Statutory Wills

Someone can only make a Will if that person has ‘testamentary capacity’ which, broadly speaking, is the necessary faculty to understand:

  • the nature and purpose of a Will;
  • the size of their estate; and
  • an appreciation of those named to benefit or those excluded from the Will.

Testamentary capacity is specific to making a Will, so someone may not have the capacity to manage their property and financial affairs, but could have the capacity to make a Will.

Frequently Asked Questions: 

Can any person make or change a Will?

It depends on whether that person has ‘testamentary capacity’, as outlined above.

What happens if someone doesn’t have the necessary ‘testamentary capacity’ but wants to make or change their Will?

Where someone lacks testamentary capacity, a Will can only be executed if it is approved by the Court of Protection - and this is called a Statutory Will. If a Deputy is not already in place, an application will need to be made to the Court of Protection to appoint one before embarking on the application.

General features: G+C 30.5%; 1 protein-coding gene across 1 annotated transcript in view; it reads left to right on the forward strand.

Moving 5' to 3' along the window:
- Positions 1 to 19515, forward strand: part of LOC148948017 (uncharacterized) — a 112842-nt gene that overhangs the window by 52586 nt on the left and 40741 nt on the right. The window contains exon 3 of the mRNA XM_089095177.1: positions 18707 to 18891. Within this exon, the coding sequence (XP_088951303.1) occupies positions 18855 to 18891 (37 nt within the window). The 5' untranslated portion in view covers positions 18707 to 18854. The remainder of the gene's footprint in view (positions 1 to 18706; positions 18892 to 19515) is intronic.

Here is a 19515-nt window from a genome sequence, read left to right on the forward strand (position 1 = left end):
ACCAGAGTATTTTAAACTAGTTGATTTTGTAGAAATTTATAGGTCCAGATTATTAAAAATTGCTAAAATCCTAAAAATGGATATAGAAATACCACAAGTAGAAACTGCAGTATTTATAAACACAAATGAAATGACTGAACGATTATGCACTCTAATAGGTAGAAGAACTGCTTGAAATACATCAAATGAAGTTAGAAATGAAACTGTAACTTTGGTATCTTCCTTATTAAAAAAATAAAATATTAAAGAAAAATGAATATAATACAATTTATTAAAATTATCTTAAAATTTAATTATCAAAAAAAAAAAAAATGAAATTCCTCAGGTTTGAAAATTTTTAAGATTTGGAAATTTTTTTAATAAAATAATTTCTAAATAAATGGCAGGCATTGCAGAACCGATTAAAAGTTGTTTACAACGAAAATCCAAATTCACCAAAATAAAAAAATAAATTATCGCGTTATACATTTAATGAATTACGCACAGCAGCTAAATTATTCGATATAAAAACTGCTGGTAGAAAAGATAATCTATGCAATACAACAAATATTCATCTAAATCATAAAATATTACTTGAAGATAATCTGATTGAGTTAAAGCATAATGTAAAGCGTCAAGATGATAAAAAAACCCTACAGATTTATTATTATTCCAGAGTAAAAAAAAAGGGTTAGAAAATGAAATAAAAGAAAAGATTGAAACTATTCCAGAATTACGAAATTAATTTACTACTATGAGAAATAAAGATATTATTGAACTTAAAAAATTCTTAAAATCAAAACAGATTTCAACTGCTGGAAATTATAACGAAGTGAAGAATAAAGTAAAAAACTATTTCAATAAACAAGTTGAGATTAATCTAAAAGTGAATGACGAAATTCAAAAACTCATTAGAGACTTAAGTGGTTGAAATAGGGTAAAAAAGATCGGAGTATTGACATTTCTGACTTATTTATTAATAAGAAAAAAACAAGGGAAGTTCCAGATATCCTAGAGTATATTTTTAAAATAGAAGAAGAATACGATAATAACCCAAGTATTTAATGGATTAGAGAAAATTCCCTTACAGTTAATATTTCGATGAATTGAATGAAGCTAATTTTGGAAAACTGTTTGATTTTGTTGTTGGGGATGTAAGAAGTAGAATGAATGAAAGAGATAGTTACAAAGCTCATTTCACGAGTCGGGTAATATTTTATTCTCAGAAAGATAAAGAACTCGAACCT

A Deputy is a person appointed by the Court to manage a person’s property and affairs, in the event the person lacks capacity to do this for themselves.

So a deputy can’t just make and sign the new Will on their behalf?

No. Section 20 of the Mental Capacity Act 2005 restricts any deputy from executing a Will on behalf of an individual unilaterally, so an application to the Court must be made for authority to do so and for approval of a Will.

How will the Court decide whether to approve the proposed Will?

The Mental Capacity Act 2005 stipulates that any decision taken on behalf of a person who lacks capacity must be done in their best interests, and this includes executing a Will. When the Court is considering the execution of a Will, they must consider whether the content meets the following:
• Their past and present wishes and feelings, and in particular, any relevant written
   statement made by them when they had capacity
• Their beliefs and values that would likely influence their decision

How will I know when I should make an application to change it on their behalf?

Some of the reasons for creating or changing a Will are:
• The person has come into a significant amount of money, for example a personal injury award
• Inheritance tax planning purposes
• A person’s circumstances have changed, for example an individual would have wanted to include someone who’s been caring for them for years.

Contact us

If you want any more information about any of the above, call us on 0345 872 6666 or complete the online enquiry form on this page.

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